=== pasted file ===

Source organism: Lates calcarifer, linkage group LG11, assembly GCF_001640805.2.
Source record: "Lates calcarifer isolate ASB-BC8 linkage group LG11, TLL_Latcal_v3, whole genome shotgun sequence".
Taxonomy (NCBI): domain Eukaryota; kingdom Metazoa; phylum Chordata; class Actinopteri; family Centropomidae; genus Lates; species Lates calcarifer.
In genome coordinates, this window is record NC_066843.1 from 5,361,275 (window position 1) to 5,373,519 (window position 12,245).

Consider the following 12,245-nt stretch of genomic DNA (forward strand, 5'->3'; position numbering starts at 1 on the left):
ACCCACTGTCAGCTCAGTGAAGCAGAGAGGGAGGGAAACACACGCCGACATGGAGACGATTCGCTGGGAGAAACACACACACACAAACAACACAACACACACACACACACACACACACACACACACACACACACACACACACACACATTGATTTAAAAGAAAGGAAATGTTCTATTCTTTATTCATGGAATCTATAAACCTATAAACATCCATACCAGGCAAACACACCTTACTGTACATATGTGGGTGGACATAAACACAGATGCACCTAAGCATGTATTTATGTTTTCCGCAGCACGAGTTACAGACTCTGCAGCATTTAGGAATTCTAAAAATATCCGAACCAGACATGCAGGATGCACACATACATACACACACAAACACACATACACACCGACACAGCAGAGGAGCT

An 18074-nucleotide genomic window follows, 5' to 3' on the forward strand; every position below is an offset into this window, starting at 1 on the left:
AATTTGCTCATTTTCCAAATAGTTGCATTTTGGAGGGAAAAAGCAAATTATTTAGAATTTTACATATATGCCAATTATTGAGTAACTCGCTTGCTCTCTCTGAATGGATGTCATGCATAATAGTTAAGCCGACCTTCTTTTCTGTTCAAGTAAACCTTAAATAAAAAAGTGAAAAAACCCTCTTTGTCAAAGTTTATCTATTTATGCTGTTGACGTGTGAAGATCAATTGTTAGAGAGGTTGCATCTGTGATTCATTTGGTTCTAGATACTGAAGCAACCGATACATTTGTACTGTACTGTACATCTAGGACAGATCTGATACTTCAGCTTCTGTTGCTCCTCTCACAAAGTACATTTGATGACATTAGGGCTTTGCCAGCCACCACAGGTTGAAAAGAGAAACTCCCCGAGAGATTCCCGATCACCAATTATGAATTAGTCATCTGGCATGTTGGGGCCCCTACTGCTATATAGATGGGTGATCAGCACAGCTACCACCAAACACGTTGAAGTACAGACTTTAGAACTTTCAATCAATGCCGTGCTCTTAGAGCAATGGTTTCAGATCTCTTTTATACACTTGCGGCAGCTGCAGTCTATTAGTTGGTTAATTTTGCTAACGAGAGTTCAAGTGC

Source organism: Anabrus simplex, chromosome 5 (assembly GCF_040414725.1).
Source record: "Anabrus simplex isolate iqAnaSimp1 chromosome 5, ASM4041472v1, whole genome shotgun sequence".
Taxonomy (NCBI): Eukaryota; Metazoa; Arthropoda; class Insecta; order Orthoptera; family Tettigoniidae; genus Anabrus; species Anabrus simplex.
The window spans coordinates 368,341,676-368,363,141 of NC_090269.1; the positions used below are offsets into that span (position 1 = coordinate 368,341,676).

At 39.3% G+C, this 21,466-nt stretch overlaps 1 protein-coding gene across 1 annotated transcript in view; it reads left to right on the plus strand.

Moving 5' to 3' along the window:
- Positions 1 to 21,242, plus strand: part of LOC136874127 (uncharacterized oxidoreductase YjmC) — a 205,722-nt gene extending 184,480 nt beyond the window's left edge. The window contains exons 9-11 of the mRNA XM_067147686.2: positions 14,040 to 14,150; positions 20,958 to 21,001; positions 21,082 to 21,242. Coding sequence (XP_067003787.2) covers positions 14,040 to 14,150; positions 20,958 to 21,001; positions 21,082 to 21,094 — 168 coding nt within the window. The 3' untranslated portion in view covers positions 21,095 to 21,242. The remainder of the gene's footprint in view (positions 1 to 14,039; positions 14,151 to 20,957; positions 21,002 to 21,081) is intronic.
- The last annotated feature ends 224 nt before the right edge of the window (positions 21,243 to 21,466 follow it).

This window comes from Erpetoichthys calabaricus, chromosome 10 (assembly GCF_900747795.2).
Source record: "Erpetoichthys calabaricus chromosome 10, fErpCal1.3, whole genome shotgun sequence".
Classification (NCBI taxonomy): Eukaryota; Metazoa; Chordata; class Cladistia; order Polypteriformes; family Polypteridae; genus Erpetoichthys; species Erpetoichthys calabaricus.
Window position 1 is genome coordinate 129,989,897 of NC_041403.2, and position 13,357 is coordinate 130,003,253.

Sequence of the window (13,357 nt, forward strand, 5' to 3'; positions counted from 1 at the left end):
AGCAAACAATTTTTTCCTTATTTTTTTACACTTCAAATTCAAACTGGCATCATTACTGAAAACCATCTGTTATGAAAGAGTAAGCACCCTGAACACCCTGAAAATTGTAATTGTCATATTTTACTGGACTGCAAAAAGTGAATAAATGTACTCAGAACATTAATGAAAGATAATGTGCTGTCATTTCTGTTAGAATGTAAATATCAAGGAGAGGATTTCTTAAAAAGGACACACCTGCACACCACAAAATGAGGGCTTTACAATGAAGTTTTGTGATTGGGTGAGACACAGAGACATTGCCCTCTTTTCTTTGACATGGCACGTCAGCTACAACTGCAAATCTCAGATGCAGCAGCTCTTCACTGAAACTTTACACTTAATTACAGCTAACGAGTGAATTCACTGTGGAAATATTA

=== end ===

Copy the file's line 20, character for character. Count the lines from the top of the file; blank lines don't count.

Window position 1 is genome coordinate 129,989,897 of NC_041403.2, and position 13,357 is coordinate 130,003,253.